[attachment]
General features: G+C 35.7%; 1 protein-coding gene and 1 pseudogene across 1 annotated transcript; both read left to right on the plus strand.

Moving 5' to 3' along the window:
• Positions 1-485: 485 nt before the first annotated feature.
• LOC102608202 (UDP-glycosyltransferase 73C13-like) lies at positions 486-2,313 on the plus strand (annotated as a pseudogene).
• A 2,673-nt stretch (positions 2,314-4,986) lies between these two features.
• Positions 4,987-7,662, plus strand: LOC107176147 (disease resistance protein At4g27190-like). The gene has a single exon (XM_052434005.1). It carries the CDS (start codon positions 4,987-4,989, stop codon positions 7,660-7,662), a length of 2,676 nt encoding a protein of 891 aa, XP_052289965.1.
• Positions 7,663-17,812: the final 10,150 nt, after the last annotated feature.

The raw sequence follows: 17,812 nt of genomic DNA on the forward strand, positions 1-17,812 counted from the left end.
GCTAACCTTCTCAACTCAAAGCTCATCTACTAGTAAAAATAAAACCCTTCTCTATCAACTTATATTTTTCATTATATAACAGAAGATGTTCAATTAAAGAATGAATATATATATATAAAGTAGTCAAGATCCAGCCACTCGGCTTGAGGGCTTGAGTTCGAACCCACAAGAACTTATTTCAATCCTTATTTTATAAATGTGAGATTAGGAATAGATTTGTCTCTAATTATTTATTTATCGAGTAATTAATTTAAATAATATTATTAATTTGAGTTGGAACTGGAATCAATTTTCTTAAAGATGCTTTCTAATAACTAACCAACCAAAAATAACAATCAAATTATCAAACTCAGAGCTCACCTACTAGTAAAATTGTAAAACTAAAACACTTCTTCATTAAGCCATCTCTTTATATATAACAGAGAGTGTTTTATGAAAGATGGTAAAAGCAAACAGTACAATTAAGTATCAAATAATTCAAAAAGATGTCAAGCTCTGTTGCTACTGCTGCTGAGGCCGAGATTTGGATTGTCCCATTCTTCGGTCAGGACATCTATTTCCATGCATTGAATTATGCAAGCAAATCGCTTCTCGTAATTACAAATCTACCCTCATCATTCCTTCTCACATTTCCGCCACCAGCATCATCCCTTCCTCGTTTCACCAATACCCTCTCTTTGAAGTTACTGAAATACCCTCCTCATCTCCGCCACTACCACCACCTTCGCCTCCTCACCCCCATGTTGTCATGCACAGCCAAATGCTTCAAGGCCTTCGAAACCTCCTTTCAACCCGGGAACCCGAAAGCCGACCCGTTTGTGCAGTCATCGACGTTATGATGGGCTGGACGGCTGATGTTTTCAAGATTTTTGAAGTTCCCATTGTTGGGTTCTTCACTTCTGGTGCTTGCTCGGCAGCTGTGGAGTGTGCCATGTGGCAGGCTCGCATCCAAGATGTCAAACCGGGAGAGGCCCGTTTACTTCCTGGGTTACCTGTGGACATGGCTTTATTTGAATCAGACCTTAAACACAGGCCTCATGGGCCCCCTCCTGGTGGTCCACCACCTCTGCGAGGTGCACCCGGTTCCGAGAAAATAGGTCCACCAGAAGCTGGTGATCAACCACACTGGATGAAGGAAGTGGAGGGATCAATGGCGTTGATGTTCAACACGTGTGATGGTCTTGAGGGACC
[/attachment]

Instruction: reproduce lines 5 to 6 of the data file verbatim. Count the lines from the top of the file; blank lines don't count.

• A 2,673-nt stretch (positions 2,314-4,986) lies between these two features.
• Positions 4,987-7,662, plus strand: LOC107176147 (disease resistance protein At4g27190-like). The gene has a single exon (XM_052434005.1). It carries the CDS (start codon positions 4,987-4,989, stop codon positions 7,660-7,662), a length of 2,676 nt encoding a protein of 891 aa, XP_052289965.1.